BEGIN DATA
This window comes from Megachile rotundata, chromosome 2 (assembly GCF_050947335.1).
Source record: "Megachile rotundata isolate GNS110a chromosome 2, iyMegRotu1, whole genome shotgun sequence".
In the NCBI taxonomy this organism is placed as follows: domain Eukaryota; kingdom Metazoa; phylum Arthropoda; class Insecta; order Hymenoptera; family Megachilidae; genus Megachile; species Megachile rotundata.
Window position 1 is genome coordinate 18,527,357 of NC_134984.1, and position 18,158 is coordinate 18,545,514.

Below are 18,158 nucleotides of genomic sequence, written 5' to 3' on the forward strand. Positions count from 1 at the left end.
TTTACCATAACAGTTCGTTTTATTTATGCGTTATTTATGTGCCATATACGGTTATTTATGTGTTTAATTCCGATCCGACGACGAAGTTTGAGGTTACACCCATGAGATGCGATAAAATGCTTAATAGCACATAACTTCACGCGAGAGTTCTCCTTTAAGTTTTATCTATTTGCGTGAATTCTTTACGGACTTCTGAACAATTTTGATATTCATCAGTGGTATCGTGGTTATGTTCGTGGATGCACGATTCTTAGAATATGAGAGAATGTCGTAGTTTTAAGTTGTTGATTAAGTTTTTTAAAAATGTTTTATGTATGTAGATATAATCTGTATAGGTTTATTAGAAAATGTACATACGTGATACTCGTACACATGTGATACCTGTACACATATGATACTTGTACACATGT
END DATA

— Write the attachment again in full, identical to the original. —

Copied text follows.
This window comes from Megachile rotundata, chromosome 2 (assembly GCF_050947335.1).
Source record: "Megachile rotundata isolate GNS110a chromosome 2, iyMegRotu1, whole genome shotgun sequence".
In the NCBI taxonomy this organism is placed as follows: domain Eukaryota; kingdom Metazoa; phylum Arthropoda; class Insecta; order Hymenoptera; family Megachilidae; genus Megachile; species Megachile rotundata.
Window position 1 is genome coordinate 18,527,357 of NC_134984.1, and position 18,158 is coordinate 18,545,514.

Below are 18,158 nucleotides of genomic sequence, written 5' to 3' on the forward strand. Positions count from 1 at the left end.
TTTACCATAACAGTTCGTTTTATTTATGCGTTATTTATGTGCCATATACGGTTATTTATGTGTTTAATTCCGATCCGACGACGAAGTTTGAGGTTACACCCATGAGATGCGATAAAATGCTTAATAGCACATAACTTCACGCGAGAGTTCTCCTTTAAGTTTTATCTATTTGCGTGAATTCTTTACGGACTTCTGAACAATTTTGATATTCATCAGTGGTATCGTGGTTATGTTCGTGGATGCACGATTCTTAGAATATGAGAGAATGTCGTAGTTTTAAGTTGTTGATTAAGTTTTTTAAAAATGTTTTATGTATGTAGATATAATCTGTATAGGTTTATTAGAAAATGTACATACGTGATACTCGTACACATGTGATACCTGTACACATATGATACTTGTACACATGT